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What exactly is 'social care'?

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I read in Yesterdays Daily Mail that all Failed Asylum seekers are to qualify for free NHS care. 
Also it says a lot of elderly vulnerable patients are dying from malnutrition.

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Reading the link from Stephen Johnson's post which is a transcript from the house of Lords discussion on Personal Care at home bill. It's clear that some of our Nobility have spotted the difficulty in obtaining CHC. a notable remark from Baroness barker who observed a discussion between some charitable care workers : 
3.15 pm 1/3/2010 in the House:

Baroness Barker: My Lords, my Amendment 23, which is grouped with Amendment 21, was tabled for exactly the same purpose as that of the noble Earl.

After I tabled it last week, some individuals in my other working life, who did not know who I was and did not know that I had anything to do with your Lordships' House, happened to have a conversation which I simply sat in on and observed. They were all workers for a voluntary organisation who have had experience of assisting older people with the process of assessment for continuing care. They were trying to establish between themselves-they came from three different areas-whether there was any consistency at all in the decision-making processes to which they had been party.

What set my mind particularly to this matter was the description of an elderly man who has multi-infarct dementia, is blind, cannot walk, is doubly incontinent, has lost the ability to swallow and therefore has to have all his food made for him and pureéd. He is not eligible for NHS continuing care. That sparked a discussion about what NHS continuing care is. I do not know whether this is right, but I am interested in the point made by the noble Earl and in these care workers' distinct impression that only when someone has to be peg-fed do they have a remote chance of being considered for NHS continuing care and that that must be but one of their conditions; there must be others, too. I, too, want to know how the criteria for this care, which will be the new revised version of FACS, will work alongside NHS continuing care. Will the Minister tell me for how long on average the 45,000 people who receive NHS continuing care have received it? I am trying to gauge how ill someone has to be to be eligible under the criteria.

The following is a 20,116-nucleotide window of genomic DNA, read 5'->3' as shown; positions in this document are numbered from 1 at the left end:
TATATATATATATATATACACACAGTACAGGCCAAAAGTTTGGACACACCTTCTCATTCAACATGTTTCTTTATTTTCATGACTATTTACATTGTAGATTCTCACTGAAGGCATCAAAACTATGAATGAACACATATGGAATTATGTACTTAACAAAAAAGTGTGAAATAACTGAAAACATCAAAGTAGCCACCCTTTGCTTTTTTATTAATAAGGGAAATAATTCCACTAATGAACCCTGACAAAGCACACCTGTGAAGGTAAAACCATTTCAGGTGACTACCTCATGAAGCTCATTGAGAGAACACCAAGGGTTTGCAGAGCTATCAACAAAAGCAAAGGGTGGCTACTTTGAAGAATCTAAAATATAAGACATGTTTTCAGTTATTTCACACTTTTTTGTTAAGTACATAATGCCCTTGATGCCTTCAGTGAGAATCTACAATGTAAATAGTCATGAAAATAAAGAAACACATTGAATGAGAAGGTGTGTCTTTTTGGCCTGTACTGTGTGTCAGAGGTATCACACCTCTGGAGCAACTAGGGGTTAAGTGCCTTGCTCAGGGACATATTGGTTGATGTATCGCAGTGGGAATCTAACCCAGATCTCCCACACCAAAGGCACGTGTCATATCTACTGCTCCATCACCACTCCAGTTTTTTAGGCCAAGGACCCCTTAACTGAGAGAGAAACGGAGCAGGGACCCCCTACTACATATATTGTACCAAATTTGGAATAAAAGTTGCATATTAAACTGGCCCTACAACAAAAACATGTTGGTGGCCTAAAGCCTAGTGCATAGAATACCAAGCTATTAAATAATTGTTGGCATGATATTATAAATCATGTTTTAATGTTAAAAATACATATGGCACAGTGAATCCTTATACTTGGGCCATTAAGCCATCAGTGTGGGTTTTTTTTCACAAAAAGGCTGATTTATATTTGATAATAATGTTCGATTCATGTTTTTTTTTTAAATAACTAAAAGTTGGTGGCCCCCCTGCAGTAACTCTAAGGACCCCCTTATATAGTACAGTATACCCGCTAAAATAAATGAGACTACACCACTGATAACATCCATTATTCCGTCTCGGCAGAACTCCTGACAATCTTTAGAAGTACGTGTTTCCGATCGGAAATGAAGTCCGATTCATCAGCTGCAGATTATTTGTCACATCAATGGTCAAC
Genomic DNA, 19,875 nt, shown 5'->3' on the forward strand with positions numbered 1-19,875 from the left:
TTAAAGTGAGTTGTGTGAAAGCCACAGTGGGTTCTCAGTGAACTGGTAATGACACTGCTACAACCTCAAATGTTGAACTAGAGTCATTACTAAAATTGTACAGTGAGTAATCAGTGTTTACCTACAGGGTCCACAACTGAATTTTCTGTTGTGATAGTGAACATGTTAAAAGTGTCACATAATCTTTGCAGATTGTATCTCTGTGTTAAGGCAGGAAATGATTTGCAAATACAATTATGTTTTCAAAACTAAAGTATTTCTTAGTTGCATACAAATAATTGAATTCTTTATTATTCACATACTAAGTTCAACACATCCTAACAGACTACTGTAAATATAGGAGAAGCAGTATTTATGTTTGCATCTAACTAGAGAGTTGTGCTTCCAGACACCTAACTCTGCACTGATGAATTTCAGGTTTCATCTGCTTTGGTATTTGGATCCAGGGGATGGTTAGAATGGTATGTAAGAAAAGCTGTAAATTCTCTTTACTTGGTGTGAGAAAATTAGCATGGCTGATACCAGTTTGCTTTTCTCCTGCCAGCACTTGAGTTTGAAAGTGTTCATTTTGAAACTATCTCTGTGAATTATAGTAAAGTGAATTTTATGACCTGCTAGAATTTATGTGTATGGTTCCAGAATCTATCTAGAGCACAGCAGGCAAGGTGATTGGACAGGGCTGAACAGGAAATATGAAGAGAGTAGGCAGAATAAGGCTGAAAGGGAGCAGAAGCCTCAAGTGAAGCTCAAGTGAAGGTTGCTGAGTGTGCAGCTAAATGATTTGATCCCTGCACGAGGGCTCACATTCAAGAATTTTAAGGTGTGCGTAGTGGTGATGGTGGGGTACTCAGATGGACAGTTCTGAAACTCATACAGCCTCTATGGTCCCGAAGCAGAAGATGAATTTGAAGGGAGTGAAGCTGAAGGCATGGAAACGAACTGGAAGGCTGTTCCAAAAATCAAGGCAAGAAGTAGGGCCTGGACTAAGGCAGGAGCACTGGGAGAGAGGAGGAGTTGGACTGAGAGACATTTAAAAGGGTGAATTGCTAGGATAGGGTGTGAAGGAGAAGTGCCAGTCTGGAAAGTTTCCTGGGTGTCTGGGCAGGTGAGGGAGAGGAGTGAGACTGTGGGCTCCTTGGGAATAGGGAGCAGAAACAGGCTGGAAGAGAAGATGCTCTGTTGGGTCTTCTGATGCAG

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http://www.theyworkforyou.com/lords/?id=2010-03-01a.1194.9&s=speaker%3A13524#g1209.0
The full commentary of this debate 1/3/2010 above is worrying to say the least, some questions are being asked about eligibility, but lip service only.

 

Quote

PirateBarnabus wrote:Reading the link from Stephen Johnson's post which is a transcript from the house of Lords discussion on Personal Care at home bill. It's clear that some of our Nobility have spotted the difficulty in obtaining CHC. a notable remark from Baroness barker who observed a discussion between some charitable care workers : 
3.15 pm 1/3/2010 in the House:

Baroness Barker: My Lords, my Amendment 23, which is grouped with Amendment 21, was tabled for exactly the same purpose as that of the noble Earl.

After I tabled it last week, some individuals in my other working life, who did not know who I was and did not know that I had anything to do with your Lordships' House, happened to have a conversation which I simply sat in on and observed. They were all workers for a voluntary organisation who have had experience of assisting older people with the process of assessment for continuing care. They were trying to establish between themselves-they came from three different areas-whether there was any consistency at all in the decision-making processes to which they had been party.

What set my mind particularly to this matter was the description of an elderly man who has multi-infarct dementia, is blind, cannot walk, is doubly incontinent, has lost the ability to swallow and therefore has to have all his food made for him and pureéd. He is not eligible for NHS continuing care. That sparked a discussion about what NHS continuing care is. I do not know whether this is right, but I am interested in the point made by the noble Earl and in these care workers' distinct impression that only when someone has to be peg-fed do they have a remote chance of being considered for NHS continuing care and that that must be but one of their conditions; there must be others, too. I, too, want to know how the criteria for this care, which will be the new revised version of FACS, will work alongside NHS continuing care. Will the Minister tell me for how long on average the 45,000 people who receive NHS continuing care have received it? I am trying to gauge how ill someone has to be to be eligible under the criteria.

 

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From the commentary of the speech and discussion, it would seem that once the bill becomes law, the main assessing tool will be the FAC, fair access to care, even for NHS FFCHC, with the main problem being when people are receiving ffchc at home.
FFCHC has always contained the personal care element, it seems they now want to split that from FFCHC when at hjome, and then before long in institutions no doubt, so that the social services pay for that element.
That is probably why the current 'thrust' is to keep people in their own homes!, rather than institutions/care homes.

Quote:-

21: Clause 1, page 1, line 22, at end insert-